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The Healing Power Of Horses

Published: September 13, 2019 1:32 pm ET

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On Saturday, a group of military veterans will ride on horseback through Manhattan to raise awareness about the high rate of suicide among former servicemen and servicewomen. The third annual “Trail to Zero” ride will cover 20 miles, which represents the number of veterans lost to suicide on average each day.

When harness racing trainer Robbie Siegelman heard that number, he was stunned. When he heard about the Trail to Zero event, created in 2017 by the Illinois-based nonprofit therapeutic equine organization BraveHearts, he wanted to provide support.

For the past seven years, Siegelman has volunteered with HorseAbility, a centre for equine-facilitated programs located near his home on Long Island. There, Siegelman has worked with veterans through the group’s HorseAbility for Heroes program, which was one of the reasons he was drawn to the Trail to Zero ride.

Siegelman and a group of volunteers from HorseAbility will assist BraveHearts with its ride through New York City. In addition, Paul Martinez, an Army veteran who is the facilities manager at HorseAbility, will participate as a rider.


Robbie Siegelman (Left) and Paul Martinez (Right)

Martinez, who also is the director of HorseAbility’s veterans’ program, served from 2006-2014. He was an Airborne Ranger Sniper, deployed six times to Afghanistan with the 3rd Ranger Battalion.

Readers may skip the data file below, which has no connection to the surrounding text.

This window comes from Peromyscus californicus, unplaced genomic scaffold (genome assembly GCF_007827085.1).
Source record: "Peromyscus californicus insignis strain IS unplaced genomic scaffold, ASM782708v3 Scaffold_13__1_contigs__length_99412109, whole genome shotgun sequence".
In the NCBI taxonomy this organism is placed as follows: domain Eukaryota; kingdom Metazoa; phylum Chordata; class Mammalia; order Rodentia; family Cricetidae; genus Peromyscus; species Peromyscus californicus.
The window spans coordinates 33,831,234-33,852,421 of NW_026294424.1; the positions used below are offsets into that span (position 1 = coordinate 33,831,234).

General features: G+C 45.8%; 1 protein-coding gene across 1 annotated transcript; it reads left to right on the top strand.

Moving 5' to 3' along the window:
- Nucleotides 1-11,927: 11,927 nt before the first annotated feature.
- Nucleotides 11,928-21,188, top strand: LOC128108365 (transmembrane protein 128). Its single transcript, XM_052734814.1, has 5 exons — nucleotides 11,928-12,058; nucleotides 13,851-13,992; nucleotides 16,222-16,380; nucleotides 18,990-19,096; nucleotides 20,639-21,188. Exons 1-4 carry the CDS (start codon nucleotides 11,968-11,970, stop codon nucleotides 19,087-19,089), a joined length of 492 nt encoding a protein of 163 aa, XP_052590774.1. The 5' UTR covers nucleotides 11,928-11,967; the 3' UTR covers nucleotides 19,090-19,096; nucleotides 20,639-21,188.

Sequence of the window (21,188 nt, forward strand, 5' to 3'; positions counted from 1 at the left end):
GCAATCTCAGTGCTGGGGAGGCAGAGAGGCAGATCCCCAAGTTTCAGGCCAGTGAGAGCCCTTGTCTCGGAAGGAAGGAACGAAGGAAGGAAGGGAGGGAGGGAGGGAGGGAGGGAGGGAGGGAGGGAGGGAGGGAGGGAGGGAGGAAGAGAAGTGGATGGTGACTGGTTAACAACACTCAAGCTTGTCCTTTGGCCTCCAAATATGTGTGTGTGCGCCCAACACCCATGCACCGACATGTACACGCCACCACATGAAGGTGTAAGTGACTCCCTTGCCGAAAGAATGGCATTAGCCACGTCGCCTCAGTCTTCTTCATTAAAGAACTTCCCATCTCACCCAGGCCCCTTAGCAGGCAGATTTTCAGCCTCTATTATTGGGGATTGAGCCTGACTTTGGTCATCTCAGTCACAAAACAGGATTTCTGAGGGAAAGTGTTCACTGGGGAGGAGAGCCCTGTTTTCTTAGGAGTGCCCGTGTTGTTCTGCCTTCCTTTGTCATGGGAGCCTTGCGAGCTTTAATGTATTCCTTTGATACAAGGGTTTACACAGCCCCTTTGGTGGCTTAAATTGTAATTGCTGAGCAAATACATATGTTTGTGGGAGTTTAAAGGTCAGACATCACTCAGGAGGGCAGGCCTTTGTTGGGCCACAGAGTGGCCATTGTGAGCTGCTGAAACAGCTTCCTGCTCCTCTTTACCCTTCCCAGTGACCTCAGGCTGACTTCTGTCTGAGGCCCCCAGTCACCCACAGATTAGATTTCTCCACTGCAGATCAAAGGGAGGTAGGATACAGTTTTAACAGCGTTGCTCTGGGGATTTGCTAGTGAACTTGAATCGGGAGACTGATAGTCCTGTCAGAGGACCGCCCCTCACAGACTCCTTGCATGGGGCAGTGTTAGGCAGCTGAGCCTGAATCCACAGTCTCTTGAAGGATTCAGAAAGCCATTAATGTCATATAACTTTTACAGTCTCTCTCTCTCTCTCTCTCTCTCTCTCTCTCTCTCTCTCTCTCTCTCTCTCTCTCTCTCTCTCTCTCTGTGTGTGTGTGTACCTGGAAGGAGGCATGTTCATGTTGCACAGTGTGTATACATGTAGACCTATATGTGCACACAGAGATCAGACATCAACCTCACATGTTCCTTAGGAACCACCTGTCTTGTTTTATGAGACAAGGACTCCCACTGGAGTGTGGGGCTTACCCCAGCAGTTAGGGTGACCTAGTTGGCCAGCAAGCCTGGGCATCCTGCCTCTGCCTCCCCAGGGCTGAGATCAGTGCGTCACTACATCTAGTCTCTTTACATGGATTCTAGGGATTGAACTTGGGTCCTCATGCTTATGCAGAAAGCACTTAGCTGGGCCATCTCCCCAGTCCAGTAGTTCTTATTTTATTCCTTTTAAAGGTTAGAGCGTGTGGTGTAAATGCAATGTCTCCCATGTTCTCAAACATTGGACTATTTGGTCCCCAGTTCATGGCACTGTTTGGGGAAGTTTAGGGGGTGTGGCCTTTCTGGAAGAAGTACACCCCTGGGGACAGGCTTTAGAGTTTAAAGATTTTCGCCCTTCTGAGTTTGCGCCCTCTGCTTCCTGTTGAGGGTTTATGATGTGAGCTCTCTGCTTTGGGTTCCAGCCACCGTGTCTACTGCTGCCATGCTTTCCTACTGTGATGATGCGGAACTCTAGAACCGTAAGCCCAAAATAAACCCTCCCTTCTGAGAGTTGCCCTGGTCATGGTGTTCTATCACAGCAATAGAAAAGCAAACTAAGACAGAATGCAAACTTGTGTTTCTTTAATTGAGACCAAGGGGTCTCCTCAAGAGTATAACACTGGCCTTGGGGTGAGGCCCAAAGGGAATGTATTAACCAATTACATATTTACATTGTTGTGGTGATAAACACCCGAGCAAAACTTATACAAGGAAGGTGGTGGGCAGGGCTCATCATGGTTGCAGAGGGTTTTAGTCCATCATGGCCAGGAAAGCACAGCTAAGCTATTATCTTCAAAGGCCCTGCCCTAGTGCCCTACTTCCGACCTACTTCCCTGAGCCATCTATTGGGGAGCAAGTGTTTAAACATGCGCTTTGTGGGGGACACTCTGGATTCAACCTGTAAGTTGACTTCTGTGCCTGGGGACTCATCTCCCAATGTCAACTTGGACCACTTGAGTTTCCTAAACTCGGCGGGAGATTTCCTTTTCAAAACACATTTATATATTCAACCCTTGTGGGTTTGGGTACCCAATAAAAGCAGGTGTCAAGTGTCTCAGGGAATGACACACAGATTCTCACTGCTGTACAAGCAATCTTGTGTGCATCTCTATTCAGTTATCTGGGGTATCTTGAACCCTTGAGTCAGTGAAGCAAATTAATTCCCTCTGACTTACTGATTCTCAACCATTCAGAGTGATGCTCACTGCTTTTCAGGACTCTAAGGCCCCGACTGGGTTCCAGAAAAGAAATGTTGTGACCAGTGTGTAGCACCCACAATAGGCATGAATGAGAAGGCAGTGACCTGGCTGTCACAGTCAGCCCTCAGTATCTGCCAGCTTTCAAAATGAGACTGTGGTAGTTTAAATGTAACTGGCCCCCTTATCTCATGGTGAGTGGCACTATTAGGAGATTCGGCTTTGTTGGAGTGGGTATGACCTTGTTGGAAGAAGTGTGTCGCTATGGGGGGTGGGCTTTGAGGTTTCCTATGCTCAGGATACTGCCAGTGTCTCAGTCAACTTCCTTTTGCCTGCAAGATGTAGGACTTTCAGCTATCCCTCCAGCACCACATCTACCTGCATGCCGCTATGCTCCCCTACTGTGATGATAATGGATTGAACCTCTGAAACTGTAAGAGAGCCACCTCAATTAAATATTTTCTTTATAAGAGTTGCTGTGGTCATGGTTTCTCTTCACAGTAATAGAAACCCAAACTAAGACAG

“We’re just trying to do our little part and also get the word out there,” Siegelman said about participating in the Trail to Zero. “There is a huge need for it.”

There are four Trail to Zero rides this year. The first was held last week in Washington, D.C. Following the New York event, there will be rides in Chicago (Sept. 28) and Houston (Nov. 2).

In addition to raising awareness about veteran suicide, the mission of the Trail to Zero is to educate veterans and their families about the healing benefits of equine-assisted services.

BraveHearts has the largest equine-based program for veterans in the nation and offers services free to veterans. The program seeks to provide emotional, cognitive, social, and physical benefits through riding, ground activities, carriage driving, and gentling wild mustangs.

“What the horses have done for these veterans is amazing,” Siegelman said. “Horses have turned around their lives and now they’re trying to help other people out there who need it.

“It really does work. Most people in the horse business know that animals are the best medicine for anything. That’s why I come to HorseAbility and work.”

Veterans in the Trail to Zero group have said they will continue to ride each year until the average of 20 suicides a day becomes zero. Siegelman has spent much of the week with the participants at events leading up to Saturday’s ride.

“I’m doing this for the same reason that I’ve always done it. It’s what I know,” Siegelman said. “I know about horses and I like to help people. I enjoy it and it’s rewarding. For me, it’s a no-brainer.”

(USTA)


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